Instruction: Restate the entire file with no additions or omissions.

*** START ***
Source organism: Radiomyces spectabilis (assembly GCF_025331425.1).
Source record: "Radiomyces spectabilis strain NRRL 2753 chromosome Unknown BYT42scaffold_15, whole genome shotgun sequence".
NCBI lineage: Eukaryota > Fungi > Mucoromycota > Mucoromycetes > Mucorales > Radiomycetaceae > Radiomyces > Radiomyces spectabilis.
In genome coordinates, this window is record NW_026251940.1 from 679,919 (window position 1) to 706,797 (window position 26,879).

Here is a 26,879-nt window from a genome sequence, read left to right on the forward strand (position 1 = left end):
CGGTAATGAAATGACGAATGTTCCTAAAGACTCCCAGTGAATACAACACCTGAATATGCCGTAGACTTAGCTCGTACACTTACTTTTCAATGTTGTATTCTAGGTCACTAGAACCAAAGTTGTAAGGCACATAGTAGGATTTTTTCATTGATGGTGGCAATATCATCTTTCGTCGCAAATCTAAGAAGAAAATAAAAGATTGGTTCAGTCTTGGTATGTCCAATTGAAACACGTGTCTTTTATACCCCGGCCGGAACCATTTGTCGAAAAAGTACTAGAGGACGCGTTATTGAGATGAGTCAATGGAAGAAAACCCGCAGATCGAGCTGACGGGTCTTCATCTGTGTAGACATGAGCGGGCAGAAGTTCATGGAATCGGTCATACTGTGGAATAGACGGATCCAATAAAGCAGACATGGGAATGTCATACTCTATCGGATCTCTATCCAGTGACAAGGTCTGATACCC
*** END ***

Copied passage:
Source organism: Radiomyces spectabilis (assembly GCF_025331425.1).
Source record: "Radiomyces spectabilis strain NRRL 2753 chromosome Unknown BYT42scaffold_15, whole genome shotgun sequence".
NCBI lineage: Eukaryota > Fungi > Mucoromycota > Mucoromycetes > Mucorales > Radiomycetaceae > Radiomyces > Radiomyces spectabilis.
In genome coordinates, this window is record NW_026251940.1 from 679,919 (window position 1) to 706,797 (window position 26,879).

Here is a 26,879-nt window from a genome sequence, read left to right on the forward strand (position 1 = left end):
CGGTAATGAAATGACGAATGTTCCTAAAGACTCCCAGTGAATACAACACCTGAATATGCCGTAGACTTAGCTCGTACACTTACTTTTCAATGTTGTATTCTAGGTCACTAGAACCAAAGTTGTAAGGCACATAGTAGGATTTTTTCATTGATGGTGGCAATATCATCTTTCGTCGCAAATCTAAGAAGAAAATAAAAGATTGGTTCAGTCTTGGTATGTCCAATTGAAACACGTGTCTTTTATACCCCGGCCGGAACCATTTGTCGAAAAAGTACTAGAGGACGCGTTATTGAGATGAGTCAATGGAAGAAAACCCGCAGATCGAGCTGACGGGTCTTCATCTGTGTAGACATGAGCGGGCAGAAGTTCATGGAATCGGTCATACTGTGGAATAGACGGATCCAATAAAGCAGACATGGGAATGTCATACTCTATCGGATCTCTATCCAGTGACAAGGTCTGATACCC